The Reverse Rebid by Opener

Basic bridge bidding is based on a practice called "up-the-line", which means that after you open, partner's one-level responses and your rebids are always made in the cheapest of your 4-card suits. For example, if you open 1C and partner has two 4-card majors, he'll always bid 1H to keep the bidding low and give you room to show a possible 4-card spade suit. This assures that you'll find any major-suit fit, and that you'll keep the bidding low until you've exchanged complete information about your suit lengths. (See the lesson on "Which Suit to Respond?" .)

If partner bypasses a suit he could have shown at the one-level, you should always assume (at least temporarily) that he does not have 4-card length in that suit. Example:

You open 1D with  ♠94   KQ103  AJ764   K10  and partner responds 1S. With your minimum opener, it's pointless to bid 2H (a suit partner has bypassed), which could force the bidding to the 3-level. You should rebid 1NT with this hand to show your minimum point-count and keep the auction low. It's possible that partner has 5 spades and 4 hearts, but if he does, he'll bid 2H over your 1NT rebid.

When you have a stronger hand, though -- such as  ♠4   KQ103  AKJ76   A102 -- you can afford to force the bidding higher. To show extra strength, you can make a reverse rebid, which is a bid of a suit partner has bypassed (in the above example, your rebid of 2H would be a reverse). Put another way, it's a bid that will force partner to bid at the 3-level if he prefers your first suit. Some typical reverse auctions are:

    Opener      Responder                      Opener      Responder                        Opener      Responder
       1C              1H                                   1H                1NT                                  1H              2D
       2D                                                      2S                                                          3C

A two-level reverse  (where you must go to the 2-level to show your second suit) shows a distributional hand with extra strength, and it forces partner to bid again. Specifically, it promises:

 1 - At least 16-17+ high-card points.;
 2 - At least 5-4 distribution in your two suits;
 3 - Your first suit must be longer than your second suit;
 4 - Your second suit must be higher in rank than your first suit; and
 5 - Partner must have bypassed your second suit with his response.
Note that opener's one-level rebid (1C-1H-1S) is not a reverse. Your rebid is a reverse only if you must go to a higher level to show the suit (1C-1NT-2S).

A three-level reverse is made when partner's response forces you to the 3-level to show your second suit (for example, 1S-2H-3D). Like a two-level reverse, this is forcing and shows extra values. The only differences are that your second suit will usually be lower in rank than your first suit, and you may have equal length in your two suits (5-5 distribution).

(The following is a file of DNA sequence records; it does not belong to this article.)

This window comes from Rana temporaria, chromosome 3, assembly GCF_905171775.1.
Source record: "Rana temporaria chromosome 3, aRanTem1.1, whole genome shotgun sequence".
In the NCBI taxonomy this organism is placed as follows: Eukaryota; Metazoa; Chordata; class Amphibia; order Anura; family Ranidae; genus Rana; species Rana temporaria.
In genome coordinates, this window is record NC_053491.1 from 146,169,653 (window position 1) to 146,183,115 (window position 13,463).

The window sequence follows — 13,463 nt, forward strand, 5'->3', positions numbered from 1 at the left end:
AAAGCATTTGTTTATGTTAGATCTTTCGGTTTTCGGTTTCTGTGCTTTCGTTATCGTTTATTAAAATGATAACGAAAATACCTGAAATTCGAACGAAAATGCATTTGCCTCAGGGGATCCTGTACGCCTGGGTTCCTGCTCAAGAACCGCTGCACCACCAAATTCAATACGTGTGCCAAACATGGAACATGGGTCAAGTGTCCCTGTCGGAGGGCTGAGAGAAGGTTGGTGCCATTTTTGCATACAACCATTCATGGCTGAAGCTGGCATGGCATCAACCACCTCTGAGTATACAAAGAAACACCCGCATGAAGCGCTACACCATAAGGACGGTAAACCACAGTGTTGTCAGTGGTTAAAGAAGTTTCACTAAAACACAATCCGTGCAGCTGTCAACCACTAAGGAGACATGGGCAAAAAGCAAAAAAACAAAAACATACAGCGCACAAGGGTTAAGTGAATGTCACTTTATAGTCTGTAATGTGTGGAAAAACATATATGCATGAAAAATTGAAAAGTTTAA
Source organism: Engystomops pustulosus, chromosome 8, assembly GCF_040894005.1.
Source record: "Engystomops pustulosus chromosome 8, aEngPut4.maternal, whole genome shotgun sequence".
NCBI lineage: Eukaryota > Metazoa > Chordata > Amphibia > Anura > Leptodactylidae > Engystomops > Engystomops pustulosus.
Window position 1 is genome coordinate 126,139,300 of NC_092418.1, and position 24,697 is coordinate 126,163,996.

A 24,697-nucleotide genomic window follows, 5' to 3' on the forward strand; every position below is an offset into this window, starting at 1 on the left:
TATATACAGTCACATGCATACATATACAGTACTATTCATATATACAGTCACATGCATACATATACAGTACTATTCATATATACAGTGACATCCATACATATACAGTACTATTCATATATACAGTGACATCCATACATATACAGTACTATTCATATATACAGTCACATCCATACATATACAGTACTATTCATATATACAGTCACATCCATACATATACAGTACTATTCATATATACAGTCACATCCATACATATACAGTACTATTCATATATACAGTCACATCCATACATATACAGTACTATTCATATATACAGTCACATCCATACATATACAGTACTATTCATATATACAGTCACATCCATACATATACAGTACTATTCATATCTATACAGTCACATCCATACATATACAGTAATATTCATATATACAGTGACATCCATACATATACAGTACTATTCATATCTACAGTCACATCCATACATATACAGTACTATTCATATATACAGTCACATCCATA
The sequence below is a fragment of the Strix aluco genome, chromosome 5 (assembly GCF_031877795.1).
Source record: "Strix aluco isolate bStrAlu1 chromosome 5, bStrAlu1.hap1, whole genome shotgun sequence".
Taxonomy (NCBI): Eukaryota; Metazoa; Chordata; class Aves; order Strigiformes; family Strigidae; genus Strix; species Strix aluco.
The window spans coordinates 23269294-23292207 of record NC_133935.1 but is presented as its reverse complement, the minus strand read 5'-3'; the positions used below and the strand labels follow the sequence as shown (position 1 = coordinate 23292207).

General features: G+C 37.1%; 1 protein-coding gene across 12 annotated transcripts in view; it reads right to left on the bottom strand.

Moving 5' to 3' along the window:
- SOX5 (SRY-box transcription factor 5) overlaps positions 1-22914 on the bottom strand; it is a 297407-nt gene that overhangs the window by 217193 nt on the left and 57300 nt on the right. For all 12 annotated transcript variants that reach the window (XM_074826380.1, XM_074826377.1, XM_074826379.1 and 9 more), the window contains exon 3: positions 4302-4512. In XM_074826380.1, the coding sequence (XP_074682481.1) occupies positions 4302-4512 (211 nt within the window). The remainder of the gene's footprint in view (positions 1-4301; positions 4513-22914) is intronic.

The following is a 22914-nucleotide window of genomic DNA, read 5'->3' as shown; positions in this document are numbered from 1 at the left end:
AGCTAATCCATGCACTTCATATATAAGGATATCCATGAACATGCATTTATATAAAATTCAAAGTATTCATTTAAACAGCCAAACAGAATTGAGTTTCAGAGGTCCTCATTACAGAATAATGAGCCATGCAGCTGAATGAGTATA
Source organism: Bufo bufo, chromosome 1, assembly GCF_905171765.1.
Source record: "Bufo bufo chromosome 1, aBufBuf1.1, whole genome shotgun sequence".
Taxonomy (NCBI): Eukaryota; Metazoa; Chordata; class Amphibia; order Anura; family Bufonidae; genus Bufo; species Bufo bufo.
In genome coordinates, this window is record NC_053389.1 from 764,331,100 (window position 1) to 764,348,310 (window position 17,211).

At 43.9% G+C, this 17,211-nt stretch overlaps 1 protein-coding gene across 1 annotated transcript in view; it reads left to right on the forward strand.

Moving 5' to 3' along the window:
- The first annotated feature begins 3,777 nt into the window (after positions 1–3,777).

Example hands

J107   3  AQJ7   AKQ102 -- You open 1C and partner responds 1S. You can now reverse with a rebid of 2D. This forces partner to bid again and give you more information. If he rebids a long spade suit, you'll raise to 4S. If he bids anything else, you can further describe your hand by bidding spades next. Note that since you didn't raise spades right away, you denied holding 4-card support. Your belated raise shows 3-card spade support and , by inference, tells partner you have a singleton heart (since you've shown 9 cards in clubs and diamonds and 3 cards in spades).

 ♠AQJ106   J  KQ1076   A5 -- You open 1S and partner bids 2H, showing 10+ pts. and at least 5 hearts. Since you must go to the next highest level to show your diamond suit, a 3D bid here is a 3-level reverse (often called a high-level reverse). With a weaker hand (12-14 pts.), you would rebid 2S to show a minimum and keep the bidding low.

AK1054   KQ9862  A4   Void --  You can also use a reverse bid when your suits are longer than 5-4.  Here, you open 1H, partner responds 1NT, and you make a reverse bid of 2S to force. Over whatever partner bids, you'll bid your spades again to show extra length. Partner will know that you must hold 5 spades (because you bid them twice) and 6 hearts (because your hearts must be longer than your spades). Partner can now decide what the trump suit should be.

K7   AQ62  AQ   KJ754 -- You open 1C and partner bids 1S. This hand qualifies as a reverse to 2H, but a 2NT rebid is a better description of your strength and distribution. Your hand is fairly balanced, your suits are not robust, and you have almost half your points in your doubletons. If you instead bid 2H here, you promise only about 17+ pts., and you tend to show a hand that's more suitable for a trump contract than for 3NT.

Responding to a reverse

Opener's reverse  is forcing for one round -- you must bid again, even if you have a very weak response. In general, you should base your rebid on your picture of partner's hand (he's shown at least 5-4 in his suits) and try to support one of his suits if possible. Here are some simple meanings for your second bid, in the general order of preference you should consider them:

If you'd like a more accurate way to rebid after a reverse, you can use a popular convention called the Lebensohl 2NT.  See the lesson on Lebensohl over Reverses on this site.

       Karen Walker